The award-winning Anna Kim’s story of a baby, given up for adoption in 1950s Wisconsin. Story of a Child tells of social workers’ inconclusive search for the baby’s father and ethnic identity, and the intersection of his story with that of the narrator, an author of Austrian and Korean descent.
Carol Truttmann, a twenty-year-old telephonist in Green Bay, Wisconsin, gives birth to a mixed-race baby boy in 1953, and immediately gives him up for adoption. But before finding a home for Danny, his social worker, Marlene, insists on locating his father, whom his (white) mother cannot or will not name.
Years later, Fran, an Austrian-Korean writer, travels to Wisconsin and learns about the quest for Danny’s father, and the impact on Danny’s life and self-confidence of being the only non-white person in a small town. She talks with her landlady, Danny’s partner Joan, and reads social services files relating to Danny’s case,
The files reveal deeply rooted racism: an obsession with defining the race of the child, hesitancy about letting the baby live with a white family, and the hounding of Carol to reveal the identity of the father. After Carol attempts suicide, Marlene, the social worker in charge of the case, is fired, and Danny is adopted by a white family after all.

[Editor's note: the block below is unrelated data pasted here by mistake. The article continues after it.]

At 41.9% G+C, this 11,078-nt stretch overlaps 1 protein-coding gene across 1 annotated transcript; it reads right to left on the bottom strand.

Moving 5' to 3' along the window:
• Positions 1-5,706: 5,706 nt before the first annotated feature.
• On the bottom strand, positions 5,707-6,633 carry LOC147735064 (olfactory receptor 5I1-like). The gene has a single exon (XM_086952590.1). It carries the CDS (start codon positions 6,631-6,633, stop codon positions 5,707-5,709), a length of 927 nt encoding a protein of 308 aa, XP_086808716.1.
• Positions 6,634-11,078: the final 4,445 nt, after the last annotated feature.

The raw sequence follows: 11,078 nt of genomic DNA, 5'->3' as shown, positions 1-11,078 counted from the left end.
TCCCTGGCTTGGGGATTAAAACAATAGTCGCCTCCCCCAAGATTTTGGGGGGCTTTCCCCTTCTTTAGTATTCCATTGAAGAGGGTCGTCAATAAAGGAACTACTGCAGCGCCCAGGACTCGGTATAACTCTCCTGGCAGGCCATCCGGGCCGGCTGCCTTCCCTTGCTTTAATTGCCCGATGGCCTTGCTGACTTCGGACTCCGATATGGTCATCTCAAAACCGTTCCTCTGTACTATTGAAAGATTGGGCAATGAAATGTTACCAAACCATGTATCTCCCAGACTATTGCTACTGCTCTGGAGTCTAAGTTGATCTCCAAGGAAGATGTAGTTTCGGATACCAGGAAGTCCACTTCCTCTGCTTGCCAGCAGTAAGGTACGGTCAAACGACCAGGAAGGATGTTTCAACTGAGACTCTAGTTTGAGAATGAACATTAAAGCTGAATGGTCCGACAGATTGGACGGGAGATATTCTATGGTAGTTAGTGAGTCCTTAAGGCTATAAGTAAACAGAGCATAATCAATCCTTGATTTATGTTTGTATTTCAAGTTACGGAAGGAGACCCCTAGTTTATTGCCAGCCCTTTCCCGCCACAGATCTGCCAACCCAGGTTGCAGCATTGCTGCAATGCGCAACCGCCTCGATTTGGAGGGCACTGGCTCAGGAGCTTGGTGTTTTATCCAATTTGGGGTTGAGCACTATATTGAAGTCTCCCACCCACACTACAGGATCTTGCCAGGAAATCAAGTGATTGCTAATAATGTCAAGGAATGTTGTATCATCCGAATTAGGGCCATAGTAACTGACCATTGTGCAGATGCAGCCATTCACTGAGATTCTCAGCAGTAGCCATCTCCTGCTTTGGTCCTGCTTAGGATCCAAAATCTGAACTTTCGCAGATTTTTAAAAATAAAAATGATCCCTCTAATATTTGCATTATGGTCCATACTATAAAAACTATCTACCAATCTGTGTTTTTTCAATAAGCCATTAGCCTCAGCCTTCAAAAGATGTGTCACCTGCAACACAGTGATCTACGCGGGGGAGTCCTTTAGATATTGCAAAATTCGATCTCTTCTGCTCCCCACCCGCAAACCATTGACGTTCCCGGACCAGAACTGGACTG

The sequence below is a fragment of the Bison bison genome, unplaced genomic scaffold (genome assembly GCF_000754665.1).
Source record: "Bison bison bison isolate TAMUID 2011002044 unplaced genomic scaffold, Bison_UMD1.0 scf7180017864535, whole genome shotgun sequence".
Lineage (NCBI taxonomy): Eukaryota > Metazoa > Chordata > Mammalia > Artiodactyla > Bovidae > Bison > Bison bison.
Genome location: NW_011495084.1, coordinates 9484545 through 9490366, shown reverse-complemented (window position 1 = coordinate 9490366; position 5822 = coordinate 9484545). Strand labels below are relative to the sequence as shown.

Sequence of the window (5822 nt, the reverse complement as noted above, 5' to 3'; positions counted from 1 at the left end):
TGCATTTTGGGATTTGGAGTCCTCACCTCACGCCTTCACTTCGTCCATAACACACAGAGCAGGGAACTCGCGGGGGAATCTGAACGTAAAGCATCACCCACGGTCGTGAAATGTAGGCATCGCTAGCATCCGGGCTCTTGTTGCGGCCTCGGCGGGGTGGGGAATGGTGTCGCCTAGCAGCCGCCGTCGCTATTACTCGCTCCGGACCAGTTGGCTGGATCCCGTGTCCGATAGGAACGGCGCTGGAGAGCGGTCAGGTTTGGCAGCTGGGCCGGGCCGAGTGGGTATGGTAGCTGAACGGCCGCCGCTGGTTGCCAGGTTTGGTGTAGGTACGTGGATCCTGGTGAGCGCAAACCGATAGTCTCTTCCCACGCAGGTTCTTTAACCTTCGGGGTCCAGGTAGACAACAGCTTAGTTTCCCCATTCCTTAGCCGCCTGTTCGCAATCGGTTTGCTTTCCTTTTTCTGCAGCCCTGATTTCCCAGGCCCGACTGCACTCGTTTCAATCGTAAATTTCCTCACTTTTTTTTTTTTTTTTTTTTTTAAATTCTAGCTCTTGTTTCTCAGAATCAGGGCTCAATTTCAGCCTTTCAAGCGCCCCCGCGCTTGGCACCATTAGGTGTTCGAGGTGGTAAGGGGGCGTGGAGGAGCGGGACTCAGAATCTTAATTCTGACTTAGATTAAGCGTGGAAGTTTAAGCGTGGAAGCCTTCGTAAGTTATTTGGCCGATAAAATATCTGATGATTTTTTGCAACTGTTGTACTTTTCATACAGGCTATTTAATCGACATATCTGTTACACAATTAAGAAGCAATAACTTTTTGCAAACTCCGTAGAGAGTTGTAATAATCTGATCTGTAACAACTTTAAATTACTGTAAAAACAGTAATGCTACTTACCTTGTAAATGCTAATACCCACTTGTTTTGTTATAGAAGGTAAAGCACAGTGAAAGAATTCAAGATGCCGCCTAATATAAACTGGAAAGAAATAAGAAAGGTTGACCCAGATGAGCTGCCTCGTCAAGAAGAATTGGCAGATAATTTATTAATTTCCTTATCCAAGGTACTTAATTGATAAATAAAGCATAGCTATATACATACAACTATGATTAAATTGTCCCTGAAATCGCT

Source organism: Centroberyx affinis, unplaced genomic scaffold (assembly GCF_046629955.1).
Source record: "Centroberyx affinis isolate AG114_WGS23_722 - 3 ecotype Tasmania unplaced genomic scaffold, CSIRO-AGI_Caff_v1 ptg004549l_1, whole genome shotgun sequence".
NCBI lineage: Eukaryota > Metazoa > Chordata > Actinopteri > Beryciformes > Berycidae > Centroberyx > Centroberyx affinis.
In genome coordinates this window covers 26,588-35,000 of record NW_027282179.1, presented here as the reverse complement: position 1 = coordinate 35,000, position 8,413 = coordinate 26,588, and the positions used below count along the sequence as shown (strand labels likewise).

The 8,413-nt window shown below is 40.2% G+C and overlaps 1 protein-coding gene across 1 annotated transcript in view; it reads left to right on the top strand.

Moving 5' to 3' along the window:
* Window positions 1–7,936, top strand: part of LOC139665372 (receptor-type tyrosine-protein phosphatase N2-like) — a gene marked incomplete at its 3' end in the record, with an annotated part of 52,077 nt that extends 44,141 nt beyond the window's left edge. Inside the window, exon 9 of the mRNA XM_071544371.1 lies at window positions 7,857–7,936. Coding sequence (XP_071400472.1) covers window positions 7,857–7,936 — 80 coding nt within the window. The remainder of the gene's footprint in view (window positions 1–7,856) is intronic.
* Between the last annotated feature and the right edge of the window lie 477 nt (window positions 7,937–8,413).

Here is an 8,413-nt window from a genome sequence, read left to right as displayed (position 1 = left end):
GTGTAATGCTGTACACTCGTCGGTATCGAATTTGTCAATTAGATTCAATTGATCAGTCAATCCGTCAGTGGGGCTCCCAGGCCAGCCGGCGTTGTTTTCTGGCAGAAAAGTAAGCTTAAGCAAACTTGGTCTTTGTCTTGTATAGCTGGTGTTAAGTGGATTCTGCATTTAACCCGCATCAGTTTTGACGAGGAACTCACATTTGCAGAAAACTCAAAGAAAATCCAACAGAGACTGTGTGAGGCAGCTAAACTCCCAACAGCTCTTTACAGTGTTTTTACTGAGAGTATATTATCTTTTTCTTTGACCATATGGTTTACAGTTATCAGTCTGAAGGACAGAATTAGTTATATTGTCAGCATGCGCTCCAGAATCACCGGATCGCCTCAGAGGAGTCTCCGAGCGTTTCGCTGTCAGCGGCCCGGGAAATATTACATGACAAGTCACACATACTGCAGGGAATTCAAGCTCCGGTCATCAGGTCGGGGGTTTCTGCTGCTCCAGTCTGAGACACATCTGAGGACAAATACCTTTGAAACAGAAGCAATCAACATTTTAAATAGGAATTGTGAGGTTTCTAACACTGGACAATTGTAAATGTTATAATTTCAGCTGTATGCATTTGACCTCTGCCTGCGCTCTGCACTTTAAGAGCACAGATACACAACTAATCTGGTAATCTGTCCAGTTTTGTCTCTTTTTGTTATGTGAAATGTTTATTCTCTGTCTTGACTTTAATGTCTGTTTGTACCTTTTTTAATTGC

Fran returns to Austria, and at Joan’s request eventually seeks out Marlene’s daughter who lives in the affluent Vienna district where she herself grew up. She reflects on her own mixed-race childhood, her desire to fit in, her rejection of her Korean mother and her mother’s eventual departure for her homeland.
Marlene’s daughter reveals her mother’s study of anthropology in the ’30s and ’40s, and her adoption of the eugenicist, racist views of the discipline at the time. She confirms that although Marlene claimed to have spoken to and ruled out the black musician identified as Danny’s father, she did not. Fran goes to relay the news to Joan and Danny. Danny, who had been in a nursing home, is living at home again, and although his voice has not been heard at any point in the novel, it seems he might be about to get a chance to speak at last.
Based on true events, this is a lucid, nuanced and touching exploration of how we look at one another, what we imagine we see when we do, and the continued impact of race on identity, self-image, family and opportunity. With echoes of Lemn Sissay’s My Name is Why, it should have a wide appeal.